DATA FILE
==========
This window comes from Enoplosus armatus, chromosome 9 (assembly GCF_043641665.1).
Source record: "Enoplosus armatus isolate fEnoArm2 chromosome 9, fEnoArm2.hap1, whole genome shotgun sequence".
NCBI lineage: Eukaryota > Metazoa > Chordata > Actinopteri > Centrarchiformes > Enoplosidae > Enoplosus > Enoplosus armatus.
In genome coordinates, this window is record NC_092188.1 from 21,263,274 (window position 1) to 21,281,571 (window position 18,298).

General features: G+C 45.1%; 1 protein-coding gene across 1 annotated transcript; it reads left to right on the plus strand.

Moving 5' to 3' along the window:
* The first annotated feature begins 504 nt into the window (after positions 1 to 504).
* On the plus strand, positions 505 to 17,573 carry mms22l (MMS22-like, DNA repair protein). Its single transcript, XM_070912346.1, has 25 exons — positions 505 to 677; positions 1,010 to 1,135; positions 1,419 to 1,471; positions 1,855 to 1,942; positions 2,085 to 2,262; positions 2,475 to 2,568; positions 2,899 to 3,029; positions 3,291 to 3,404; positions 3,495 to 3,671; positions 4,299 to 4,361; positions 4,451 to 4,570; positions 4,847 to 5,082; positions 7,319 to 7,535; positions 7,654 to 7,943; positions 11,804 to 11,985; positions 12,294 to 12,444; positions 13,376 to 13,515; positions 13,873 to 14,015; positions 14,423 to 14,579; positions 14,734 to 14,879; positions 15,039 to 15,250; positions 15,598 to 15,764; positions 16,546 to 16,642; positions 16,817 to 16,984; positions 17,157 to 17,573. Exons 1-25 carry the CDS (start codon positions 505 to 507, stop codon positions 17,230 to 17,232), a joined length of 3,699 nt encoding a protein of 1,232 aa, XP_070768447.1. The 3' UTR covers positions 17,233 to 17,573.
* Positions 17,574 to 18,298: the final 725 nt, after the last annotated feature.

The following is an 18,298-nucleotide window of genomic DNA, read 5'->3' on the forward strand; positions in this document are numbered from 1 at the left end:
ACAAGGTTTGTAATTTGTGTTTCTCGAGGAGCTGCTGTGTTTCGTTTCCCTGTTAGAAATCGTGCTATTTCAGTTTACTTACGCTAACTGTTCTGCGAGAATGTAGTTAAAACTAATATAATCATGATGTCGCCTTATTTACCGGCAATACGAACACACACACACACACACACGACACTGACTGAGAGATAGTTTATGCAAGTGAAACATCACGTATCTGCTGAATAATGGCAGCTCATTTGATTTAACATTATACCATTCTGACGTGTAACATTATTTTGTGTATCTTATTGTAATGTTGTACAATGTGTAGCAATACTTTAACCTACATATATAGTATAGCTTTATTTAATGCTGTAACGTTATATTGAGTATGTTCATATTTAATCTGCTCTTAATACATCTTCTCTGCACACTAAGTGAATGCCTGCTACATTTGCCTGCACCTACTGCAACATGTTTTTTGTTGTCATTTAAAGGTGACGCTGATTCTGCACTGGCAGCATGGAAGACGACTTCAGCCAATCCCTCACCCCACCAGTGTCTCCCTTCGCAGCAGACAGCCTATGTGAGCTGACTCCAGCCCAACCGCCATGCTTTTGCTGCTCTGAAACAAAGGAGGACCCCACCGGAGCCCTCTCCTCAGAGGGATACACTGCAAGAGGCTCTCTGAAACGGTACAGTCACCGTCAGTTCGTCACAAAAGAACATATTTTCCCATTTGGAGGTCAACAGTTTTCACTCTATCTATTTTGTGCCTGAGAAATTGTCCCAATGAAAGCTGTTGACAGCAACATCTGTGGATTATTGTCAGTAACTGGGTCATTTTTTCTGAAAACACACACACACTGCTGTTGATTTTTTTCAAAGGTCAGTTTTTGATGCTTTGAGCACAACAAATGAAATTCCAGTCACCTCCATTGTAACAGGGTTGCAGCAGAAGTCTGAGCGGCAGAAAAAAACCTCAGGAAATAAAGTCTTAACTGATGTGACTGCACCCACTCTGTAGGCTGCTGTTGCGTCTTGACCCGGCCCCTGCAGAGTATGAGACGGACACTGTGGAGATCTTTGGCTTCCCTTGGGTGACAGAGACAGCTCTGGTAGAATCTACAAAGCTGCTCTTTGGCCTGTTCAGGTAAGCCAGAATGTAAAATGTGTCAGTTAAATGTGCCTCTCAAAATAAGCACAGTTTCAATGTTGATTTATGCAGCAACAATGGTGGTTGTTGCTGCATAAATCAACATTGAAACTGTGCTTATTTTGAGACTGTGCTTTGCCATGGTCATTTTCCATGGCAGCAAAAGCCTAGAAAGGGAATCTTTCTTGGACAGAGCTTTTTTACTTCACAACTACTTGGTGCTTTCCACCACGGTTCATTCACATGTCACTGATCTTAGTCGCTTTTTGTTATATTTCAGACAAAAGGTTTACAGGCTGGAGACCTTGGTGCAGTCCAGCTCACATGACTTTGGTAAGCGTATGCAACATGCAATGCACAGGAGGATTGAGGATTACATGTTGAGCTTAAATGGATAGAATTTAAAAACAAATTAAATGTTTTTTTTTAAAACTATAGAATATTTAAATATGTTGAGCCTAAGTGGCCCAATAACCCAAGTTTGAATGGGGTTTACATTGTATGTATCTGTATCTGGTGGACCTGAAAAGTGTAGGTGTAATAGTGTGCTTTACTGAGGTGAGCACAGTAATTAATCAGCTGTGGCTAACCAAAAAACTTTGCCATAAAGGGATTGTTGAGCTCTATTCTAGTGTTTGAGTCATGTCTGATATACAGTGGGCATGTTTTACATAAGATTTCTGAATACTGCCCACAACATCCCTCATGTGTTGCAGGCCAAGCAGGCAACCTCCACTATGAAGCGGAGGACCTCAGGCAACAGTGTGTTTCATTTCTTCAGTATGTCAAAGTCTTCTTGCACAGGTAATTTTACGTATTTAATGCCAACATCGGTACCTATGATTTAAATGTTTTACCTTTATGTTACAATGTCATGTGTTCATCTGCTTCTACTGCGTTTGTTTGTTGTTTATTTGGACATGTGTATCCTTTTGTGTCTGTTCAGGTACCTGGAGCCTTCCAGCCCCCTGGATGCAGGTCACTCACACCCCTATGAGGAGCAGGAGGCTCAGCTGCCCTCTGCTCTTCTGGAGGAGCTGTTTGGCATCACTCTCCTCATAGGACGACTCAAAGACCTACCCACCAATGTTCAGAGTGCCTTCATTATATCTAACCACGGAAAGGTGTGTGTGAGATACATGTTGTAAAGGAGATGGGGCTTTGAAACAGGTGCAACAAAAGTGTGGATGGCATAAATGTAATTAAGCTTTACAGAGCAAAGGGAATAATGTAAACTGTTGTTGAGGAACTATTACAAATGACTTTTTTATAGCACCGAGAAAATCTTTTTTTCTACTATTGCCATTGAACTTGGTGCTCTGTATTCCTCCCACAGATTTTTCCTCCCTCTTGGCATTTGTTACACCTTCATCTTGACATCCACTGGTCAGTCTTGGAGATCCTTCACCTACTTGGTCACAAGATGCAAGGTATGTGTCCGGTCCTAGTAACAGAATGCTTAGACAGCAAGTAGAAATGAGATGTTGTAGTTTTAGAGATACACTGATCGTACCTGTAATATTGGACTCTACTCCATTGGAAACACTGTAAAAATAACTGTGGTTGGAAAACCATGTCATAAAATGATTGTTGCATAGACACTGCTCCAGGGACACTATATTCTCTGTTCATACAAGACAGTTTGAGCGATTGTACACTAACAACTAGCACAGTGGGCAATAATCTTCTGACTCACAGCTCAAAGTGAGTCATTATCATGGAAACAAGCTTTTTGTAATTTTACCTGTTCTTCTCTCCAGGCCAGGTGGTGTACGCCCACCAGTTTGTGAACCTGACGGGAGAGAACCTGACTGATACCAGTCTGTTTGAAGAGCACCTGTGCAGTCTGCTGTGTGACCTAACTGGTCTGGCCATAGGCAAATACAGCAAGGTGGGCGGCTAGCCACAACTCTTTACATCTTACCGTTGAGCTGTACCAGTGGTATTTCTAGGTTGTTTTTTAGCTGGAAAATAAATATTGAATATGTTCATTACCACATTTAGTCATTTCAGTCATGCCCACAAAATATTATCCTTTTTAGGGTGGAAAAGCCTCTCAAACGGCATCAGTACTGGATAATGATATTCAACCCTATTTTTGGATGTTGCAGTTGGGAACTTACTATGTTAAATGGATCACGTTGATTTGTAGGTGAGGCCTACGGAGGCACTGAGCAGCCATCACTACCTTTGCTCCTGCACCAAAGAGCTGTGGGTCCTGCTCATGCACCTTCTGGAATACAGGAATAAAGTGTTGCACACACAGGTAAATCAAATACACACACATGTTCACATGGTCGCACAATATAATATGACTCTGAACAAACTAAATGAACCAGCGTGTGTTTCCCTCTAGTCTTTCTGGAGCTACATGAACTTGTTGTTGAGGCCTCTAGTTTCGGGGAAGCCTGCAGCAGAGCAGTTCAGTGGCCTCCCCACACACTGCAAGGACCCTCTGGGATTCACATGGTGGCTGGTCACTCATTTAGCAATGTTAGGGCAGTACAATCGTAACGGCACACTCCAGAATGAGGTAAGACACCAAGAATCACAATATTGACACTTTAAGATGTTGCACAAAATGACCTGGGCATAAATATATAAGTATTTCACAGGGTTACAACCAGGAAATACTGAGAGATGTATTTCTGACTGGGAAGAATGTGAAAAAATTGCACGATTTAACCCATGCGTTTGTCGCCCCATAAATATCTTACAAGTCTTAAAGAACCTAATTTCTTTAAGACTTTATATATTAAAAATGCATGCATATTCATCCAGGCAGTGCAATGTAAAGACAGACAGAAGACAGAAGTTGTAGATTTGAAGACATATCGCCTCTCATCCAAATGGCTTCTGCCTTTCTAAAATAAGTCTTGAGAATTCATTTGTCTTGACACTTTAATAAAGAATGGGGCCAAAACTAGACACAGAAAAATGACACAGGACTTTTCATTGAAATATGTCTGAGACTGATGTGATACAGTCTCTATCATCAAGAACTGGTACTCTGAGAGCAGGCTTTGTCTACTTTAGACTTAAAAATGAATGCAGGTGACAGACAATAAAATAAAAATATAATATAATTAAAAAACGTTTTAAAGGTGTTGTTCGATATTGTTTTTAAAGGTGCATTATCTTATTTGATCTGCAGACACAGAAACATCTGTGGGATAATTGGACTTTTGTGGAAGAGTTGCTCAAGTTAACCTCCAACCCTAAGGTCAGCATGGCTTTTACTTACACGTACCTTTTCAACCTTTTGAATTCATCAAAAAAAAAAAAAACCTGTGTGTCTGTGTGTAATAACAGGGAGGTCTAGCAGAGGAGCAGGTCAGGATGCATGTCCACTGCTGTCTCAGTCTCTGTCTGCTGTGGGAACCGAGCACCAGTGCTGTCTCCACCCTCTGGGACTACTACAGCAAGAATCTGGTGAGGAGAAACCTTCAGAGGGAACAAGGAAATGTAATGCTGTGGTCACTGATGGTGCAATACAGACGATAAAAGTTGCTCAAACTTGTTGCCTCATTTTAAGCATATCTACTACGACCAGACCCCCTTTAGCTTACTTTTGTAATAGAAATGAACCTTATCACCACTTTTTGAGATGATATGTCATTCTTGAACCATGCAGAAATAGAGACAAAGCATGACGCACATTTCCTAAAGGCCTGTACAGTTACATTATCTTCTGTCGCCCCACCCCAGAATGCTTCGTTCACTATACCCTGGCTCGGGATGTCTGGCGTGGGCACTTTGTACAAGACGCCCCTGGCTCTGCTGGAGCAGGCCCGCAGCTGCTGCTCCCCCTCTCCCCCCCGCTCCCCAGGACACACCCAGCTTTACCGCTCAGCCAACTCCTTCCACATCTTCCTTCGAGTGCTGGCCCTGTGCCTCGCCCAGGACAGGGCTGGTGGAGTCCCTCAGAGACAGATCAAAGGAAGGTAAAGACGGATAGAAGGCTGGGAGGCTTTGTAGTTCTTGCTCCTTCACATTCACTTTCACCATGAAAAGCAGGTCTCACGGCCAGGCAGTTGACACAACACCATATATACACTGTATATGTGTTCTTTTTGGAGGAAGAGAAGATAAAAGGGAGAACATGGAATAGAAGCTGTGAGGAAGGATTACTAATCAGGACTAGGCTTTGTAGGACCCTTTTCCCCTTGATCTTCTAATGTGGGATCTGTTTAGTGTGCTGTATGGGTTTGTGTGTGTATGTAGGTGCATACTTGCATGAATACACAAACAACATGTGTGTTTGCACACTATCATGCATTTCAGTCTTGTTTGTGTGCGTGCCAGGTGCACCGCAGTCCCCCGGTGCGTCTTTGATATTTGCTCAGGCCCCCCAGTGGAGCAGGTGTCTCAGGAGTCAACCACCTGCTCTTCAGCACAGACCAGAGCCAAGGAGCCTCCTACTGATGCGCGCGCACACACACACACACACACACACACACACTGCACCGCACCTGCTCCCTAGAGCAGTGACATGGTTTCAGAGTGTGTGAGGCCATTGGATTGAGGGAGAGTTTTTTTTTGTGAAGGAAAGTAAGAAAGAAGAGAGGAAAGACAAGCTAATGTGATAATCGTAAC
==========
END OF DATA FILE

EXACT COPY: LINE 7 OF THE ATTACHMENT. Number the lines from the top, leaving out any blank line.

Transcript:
* The first annotated feature begins 504 nt into the window (after positions 1 to 504).